The Frontiersman’s Pocket Book has now been re-printed.
The Frontiersman’s Pocket Book is now extremely rare, and the very occasional copy offered for sale by specialist book dealers fetches a premium price. This is understandable as the book is fascinating reading throughout and contains some of the simplest but most comprehensive survival advice obtainable in any book. Having said that, the book was written a hundred years ago and medical knowledge has greatly increased so some of the advice for “when no doctor can be obtained” is rather brutal and often alarming. A basic medicine kit today would contain items to treat many ailments that would have been serious in those days. It also has to be considered that we have become more aware of the values of other races and cultures, so some of the comments and words used were of that time and some may be close to unacceptable in polite society today. However, sections on pathfinding, getting and preparing food and water, clothing, camps, self-defence, transport, sailing and signalling are helpful to anyone who wishes to adventure away from what we now call civilisation.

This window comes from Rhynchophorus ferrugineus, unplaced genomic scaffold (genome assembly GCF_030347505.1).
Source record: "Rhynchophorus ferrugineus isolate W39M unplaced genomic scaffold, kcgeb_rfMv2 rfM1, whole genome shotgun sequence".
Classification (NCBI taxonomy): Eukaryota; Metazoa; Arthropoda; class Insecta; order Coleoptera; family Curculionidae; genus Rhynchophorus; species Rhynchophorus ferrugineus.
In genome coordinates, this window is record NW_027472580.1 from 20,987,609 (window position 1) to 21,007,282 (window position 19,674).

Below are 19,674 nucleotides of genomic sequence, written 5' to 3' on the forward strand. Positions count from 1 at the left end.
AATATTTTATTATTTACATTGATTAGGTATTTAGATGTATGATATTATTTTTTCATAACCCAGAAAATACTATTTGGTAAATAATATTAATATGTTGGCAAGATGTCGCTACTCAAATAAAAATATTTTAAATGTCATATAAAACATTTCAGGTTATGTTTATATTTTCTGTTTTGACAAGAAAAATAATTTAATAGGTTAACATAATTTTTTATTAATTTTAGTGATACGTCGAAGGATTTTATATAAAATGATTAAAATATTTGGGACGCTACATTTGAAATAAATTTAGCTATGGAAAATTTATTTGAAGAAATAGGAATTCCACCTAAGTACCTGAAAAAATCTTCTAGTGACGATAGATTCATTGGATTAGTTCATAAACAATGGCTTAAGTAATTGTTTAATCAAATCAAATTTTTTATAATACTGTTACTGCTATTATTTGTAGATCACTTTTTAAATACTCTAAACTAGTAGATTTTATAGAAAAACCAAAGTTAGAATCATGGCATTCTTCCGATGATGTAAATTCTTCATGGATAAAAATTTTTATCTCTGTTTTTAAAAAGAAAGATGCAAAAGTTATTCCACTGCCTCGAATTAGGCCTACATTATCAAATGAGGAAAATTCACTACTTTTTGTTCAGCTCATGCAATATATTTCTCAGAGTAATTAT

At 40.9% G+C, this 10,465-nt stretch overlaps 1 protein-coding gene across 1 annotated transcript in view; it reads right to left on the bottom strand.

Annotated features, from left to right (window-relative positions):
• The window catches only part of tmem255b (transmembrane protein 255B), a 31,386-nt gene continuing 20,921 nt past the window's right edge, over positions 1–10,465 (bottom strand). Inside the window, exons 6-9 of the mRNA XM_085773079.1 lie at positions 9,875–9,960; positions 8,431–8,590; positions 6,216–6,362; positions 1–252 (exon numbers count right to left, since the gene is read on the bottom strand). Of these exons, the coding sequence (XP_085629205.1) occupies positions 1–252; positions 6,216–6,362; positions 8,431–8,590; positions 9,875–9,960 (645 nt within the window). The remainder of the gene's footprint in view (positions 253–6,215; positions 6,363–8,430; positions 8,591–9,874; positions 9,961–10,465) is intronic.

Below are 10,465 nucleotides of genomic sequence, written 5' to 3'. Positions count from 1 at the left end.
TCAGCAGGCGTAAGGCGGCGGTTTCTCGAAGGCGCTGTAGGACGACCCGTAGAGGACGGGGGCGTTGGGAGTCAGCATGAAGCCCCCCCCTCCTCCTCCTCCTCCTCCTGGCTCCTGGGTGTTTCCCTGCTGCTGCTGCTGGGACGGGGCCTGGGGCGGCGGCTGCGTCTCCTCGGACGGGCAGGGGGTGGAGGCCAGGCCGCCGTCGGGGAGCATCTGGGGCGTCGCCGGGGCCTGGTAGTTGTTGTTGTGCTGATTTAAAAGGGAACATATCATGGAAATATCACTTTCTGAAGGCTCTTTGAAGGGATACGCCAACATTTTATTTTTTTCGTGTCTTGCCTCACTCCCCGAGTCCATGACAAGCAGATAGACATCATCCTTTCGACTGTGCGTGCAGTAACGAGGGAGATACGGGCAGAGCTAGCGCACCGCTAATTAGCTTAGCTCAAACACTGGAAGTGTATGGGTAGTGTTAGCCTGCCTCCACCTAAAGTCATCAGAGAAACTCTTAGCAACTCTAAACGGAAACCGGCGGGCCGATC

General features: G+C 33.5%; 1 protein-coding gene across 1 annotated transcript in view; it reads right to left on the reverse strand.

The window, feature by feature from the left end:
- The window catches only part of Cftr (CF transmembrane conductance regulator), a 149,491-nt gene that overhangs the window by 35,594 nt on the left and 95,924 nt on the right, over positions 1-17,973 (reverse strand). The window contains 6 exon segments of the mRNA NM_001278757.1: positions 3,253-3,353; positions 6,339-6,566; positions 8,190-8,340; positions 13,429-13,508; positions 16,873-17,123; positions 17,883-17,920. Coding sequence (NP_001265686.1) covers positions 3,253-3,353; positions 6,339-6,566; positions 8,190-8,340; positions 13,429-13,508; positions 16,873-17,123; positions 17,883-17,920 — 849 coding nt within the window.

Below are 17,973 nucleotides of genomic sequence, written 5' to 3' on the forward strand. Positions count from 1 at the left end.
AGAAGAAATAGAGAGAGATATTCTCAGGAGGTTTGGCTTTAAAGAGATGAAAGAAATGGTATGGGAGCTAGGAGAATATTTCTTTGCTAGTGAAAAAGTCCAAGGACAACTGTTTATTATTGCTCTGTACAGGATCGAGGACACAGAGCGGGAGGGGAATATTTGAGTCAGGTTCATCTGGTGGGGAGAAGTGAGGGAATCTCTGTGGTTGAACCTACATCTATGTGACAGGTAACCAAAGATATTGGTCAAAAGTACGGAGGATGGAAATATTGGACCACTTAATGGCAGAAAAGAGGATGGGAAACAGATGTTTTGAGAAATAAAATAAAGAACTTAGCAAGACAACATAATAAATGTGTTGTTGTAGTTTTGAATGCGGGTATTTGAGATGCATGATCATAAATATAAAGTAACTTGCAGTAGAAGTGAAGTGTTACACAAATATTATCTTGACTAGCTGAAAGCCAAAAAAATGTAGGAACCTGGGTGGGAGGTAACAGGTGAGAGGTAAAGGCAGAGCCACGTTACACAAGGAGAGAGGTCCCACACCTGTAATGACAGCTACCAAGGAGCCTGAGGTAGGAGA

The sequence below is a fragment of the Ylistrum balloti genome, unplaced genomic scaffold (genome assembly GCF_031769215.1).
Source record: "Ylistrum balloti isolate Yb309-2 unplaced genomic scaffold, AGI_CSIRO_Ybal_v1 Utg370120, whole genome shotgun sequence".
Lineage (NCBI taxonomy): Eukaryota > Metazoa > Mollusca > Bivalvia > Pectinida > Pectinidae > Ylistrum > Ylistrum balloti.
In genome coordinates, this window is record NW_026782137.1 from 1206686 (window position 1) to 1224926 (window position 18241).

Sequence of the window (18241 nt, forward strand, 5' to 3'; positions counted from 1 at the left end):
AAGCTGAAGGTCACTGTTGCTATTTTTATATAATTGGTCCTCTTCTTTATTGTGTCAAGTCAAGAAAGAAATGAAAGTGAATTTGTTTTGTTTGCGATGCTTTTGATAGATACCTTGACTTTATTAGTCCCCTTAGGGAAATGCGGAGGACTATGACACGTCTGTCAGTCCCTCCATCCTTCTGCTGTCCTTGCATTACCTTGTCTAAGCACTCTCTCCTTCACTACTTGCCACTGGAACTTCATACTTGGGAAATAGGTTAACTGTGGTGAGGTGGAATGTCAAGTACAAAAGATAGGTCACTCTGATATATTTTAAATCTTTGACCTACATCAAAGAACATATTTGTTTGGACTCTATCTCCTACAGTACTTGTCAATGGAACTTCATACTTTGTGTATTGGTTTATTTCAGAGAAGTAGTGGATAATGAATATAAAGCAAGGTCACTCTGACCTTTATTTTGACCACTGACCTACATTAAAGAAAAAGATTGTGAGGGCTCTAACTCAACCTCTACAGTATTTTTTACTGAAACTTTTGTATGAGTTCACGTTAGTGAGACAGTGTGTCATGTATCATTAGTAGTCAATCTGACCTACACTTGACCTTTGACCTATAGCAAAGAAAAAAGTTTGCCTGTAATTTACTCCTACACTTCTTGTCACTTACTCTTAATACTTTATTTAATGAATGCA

There are contributions by men (and the occasional lady) that cannot be seen elsewhere. For example, there is a substantial section by Erskine Childers, apparently unknown to the authors of his two recent biographies. Other contributors include S.F. Edge, Lord Montagu of Beaulieu (father of the present Lord Montagu), Bishop Montgomery (father of Field Marshal Montgomery), Baden-Powell, Linton Hope (one of the greatest of all yacht designers), Edgar Wallace and many others.
A limited quantity individually numbered reprint of this book, which is a must-have for anyone interested in survival on the frontiers and in the wild, especially in the way it was carried out 100 years ago, is being undertaken by the University of Alberta. The main illustration is from the frontispiece, which is a drawing by South African artist H W Koekkoek of Evelyn ffrench an Australian who toured as a stock whip artist under the name of “Jeffrey Silant”. He is reputed to have been the last Air Force pilot killed at the end of the First War.
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